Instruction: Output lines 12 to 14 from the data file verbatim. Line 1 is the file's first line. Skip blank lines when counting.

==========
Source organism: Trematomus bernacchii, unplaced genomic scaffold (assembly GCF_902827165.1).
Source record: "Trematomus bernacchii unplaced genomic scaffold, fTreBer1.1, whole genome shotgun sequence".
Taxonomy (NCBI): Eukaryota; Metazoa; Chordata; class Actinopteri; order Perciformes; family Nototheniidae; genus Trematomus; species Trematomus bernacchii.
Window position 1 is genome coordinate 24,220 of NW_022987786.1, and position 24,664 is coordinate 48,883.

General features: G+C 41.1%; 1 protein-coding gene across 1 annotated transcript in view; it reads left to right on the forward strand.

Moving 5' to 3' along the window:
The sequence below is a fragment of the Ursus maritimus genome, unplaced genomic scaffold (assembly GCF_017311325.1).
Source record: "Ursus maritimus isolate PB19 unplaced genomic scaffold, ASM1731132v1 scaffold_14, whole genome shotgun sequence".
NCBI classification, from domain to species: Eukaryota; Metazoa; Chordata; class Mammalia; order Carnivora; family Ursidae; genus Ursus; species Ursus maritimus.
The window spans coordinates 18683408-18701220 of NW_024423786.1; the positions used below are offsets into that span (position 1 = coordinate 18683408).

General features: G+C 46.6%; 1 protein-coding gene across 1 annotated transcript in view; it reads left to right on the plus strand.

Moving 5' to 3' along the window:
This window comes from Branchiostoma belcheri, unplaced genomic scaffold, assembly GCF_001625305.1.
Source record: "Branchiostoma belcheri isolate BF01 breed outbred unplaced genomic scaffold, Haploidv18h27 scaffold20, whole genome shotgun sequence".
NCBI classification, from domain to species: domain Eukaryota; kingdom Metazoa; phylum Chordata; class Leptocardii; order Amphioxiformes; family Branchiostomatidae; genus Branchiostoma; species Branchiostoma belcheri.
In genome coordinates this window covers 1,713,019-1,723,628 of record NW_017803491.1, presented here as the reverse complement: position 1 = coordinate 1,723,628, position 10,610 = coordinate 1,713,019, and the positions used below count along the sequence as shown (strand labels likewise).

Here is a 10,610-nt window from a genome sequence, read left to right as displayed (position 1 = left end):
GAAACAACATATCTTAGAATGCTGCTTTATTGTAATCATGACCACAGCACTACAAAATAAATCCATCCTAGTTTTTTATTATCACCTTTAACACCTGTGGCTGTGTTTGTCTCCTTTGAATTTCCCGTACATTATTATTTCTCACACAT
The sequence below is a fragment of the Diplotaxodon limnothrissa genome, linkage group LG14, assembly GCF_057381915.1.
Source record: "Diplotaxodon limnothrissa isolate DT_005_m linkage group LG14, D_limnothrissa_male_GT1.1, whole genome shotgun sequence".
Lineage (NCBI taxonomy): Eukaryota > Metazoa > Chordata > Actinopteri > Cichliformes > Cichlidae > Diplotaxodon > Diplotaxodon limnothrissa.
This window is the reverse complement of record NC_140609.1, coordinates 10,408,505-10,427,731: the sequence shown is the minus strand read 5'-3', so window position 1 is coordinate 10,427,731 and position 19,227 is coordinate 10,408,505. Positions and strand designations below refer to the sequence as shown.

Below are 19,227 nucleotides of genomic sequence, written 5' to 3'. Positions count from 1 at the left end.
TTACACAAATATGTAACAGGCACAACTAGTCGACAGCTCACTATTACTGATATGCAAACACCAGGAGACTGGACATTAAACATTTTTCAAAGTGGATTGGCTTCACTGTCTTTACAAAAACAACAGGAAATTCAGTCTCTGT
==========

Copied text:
Moving 5' to 3' along the window:
This window comes from Branchiostoma belcheri, unplaced genomic scaffold, assembly GCF_001625305.1.
Source record: "Branchiostoma belcheri isolate BF01 breed outbred unplaced genomic scaffold, Haploidv18h27 scaffold20, whole genome shotgun sequence".